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Directed by Jess Franco. Cast: Christopher Lee (Lord George Jeffreys), Leo Genn (Earl of Wessex), Maria Schell, Maria Rohm, Margaret Lee, Howard Vernon, Milo Quesada, Hans Hass Jr, Peter Martell, Vincente Roca. Alternate titles: NIGHT OF THE BLOOD MONSTER, IL TRONO DI FUOCO, DER HEXENTOTER VON BLACKMOOR, EL PROCESO DE LAS BRUJAS.

This luridly titled Spanish/West German/Italian co-production is one of the more fascinating, if less personal, of the films Franco helmed for the notorious writer-producer Harry Alan Towers. This review is based on the Dutch video, one of many variants which are available on VHS. It is important to note that it is now available on DVD in its proper 2.35:1 format (in PAL) from England’s Salvation company. The Dutch version runs slightly shorter than the reported 89m of Salvation’s DVD, but the crucial difference is the aspect ratio. The Dutch print is letterboxed at what looks like 1.85:1, but a lot is cropped offscreen. For instance, when Judge Jeffreys propositions the character played by Maria Rohm, only about half of her figure can be seen, the rest, including her crucial reactions to the sexual blackmail, is beyond the edge of the frame. This is one of the Franco’s most carefully composed films and really needs to be seen in its correct format.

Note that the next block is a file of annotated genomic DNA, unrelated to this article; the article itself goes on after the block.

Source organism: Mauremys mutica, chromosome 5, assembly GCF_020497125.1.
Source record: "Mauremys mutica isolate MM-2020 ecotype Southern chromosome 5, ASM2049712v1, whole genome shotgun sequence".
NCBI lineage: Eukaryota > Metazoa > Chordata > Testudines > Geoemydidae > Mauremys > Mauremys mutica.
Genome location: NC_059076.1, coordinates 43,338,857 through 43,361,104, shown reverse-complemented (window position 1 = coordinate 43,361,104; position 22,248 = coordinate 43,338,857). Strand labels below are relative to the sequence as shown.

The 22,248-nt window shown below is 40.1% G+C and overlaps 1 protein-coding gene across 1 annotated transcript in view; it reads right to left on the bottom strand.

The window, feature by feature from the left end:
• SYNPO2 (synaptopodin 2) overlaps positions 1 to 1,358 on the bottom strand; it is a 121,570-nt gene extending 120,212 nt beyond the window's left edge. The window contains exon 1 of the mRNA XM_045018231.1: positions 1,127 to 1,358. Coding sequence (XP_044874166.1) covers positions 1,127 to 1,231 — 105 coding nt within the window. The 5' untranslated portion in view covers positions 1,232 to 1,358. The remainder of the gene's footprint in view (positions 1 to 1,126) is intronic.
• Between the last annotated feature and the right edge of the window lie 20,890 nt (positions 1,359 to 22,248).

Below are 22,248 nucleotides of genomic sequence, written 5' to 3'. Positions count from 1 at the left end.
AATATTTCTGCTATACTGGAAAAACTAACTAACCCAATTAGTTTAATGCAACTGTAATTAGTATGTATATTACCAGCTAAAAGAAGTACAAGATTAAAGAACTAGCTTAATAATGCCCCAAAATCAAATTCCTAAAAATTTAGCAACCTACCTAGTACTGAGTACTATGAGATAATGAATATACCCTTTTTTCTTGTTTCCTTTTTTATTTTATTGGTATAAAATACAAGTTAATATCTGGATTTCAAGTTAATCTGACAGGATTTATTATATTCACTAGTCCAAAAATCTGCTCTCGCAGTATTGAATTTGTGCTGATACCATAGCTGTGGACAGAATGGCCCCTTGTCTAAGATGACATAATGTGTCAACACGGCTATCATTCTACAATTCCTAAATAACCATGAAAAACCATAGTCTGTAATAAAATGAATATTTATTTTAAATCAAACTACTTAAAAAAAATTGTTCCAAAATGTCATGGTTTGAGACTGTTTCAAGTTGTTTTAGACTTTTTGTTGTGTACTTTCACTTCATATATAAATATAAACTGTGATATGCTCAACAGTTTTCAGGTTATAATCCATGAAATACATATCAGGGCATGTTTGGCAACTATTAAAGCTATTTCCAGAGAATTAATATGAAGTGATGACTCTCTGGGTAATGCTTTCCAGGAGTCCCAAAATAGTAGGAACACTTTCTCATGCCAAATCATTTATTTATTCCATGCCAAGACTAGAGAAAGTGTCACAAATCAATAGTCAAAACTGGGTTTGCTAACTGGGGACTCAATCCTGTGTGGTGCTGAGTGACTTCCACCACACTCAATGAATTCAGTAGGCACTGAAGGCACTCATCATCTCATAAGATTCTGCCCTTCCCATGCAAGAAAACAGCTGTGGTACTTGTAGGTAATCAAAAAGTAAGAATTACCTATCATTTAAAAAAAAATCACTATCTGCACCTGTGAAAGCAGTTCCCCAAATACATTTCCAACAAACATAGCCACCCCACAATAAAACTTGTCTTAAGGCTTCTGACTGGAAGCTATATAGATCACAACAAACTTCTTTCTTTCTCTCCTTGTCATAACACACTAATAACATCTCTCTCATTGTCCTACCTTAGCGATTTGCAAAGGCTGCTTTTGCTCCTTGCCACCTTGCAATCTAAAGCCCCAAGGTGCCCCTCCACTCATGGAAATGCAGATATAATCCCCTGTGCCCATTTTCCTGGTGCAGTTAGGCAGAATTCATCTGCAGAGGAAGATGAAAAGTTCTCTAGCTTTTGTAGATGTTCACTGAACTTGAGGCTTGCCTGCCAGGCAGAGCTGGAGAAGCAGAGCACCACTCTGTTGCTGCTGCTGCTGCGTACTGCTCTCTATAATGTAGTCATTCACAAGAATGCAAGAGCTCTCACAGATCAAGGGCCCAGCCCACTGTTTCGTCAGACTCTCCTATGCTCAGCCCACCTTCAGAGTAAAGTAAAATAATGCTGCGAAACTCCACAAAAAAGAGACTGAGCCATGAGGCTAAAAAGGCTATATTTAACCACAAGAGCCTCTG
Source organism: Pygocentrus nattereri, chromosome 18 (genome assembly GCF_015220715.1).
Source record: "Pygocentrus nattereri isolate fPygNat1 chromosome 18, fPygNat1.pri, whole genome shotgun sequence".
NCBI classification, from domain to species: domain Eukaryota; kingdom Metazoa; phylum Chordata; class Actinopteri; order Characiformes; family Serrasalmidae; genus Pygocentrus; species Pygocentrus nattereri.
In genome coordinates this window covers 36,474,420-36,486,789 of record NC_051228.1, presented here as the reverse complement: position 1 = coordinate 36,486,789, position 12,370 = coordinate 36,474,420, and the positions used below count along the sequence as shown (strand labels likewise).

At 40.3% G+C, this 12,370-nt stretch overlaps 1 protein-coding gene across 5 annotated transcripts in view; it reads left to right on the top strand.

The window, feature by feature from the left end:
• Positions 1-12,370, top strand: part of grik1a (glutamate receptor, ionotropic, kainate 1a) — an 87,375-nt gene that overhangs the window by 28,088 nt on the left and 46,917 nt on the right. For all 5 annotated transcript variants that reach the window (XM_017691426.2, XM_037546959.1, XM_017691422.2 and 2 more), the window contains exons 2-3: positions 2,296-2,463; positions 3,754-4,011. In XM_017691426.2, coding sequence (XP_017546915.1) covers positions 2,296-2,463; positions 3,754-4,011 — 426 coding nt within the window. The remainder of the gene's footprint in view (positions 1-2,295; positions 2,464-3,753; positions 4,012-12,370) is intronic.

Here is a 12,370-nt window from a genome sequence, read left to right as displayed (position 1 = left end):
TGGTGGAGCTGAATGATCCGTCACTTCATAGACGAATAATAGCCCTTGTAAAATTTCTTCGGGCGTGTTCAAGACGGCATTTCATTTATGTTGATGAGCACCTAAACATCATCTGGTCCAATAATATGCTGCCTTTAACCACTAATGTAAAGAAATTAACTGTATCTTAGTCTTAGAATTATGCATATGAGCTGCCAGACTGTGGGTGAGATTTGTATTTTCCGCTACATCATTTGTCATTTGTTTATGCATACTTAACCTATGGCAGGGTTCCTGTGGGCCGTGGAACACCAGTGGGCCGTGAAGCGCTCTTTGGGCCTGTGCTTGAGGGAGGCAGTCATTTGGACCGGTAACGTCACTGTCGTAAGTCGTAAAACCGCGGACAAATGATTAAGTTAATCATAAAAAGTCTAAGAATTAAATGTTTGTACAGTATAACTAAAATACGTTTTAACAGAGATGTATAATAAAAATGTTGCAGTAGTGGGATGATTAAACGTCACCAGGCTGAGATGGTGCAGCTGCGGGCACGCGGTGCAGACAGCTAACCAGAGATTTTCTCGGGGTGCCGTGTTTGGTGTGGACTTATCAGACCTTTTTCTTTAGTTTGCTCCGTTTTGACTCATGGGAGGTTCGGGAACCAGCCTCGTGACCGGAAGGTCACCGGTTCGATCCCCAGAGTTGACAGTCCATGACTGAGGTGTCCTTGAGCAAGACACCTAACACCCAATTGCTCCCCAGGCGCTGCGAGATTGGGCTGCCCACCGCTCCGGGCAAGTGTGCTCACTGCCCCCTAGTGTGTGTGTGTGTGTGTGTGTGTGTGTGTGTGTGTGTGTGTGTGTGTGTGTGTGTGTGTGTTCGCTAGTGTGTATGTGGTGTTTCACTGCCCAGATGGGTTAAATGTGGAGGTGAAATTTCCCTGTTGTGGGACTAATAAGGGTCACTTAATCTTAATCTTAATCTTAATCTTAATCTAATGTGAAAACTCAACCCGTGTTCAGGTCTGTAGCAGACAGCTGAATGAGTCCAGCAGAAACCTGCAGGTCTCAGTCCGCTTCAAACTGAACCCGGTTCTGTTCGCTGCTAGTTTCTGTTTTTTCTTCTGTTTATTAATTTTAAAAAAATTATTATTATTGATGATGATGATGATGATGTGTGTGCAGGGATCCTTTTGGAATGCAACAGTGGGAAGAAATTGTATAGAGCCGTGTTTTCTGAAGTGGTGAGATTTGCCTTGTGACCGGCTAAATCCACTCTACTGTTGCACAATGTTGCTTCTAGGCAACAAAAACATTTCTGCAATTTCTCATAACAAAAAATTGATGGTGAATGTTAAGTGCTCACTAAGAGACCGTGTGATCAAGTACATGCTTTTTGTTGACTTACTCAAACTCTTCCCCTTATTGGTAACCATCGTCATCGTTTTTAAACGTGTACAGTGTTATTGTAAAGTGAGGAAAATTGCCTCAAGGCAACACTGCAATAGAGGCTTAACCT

A relatively lavish production (by Franco standards), the art direction (by none other than SUCCUBUS’ Jack Taylor-as George O. Brown) and cinematography maximize what were probably limited resources. Just a few paintings hanging and the right camera angles give Judge Jeffrey’s chambers the appearance of a sumptuous set. The exteriors, taken in Portugal, are convincingly “English” and, overall, we are able to suspend disbelief that this is England in 1685. This is a rather big deal in a Franco film, especially a period piece. Just consider how Towers and Franco totally bumbled the period atmosphere of the infamous EL CONDE DRACULA (also 1969).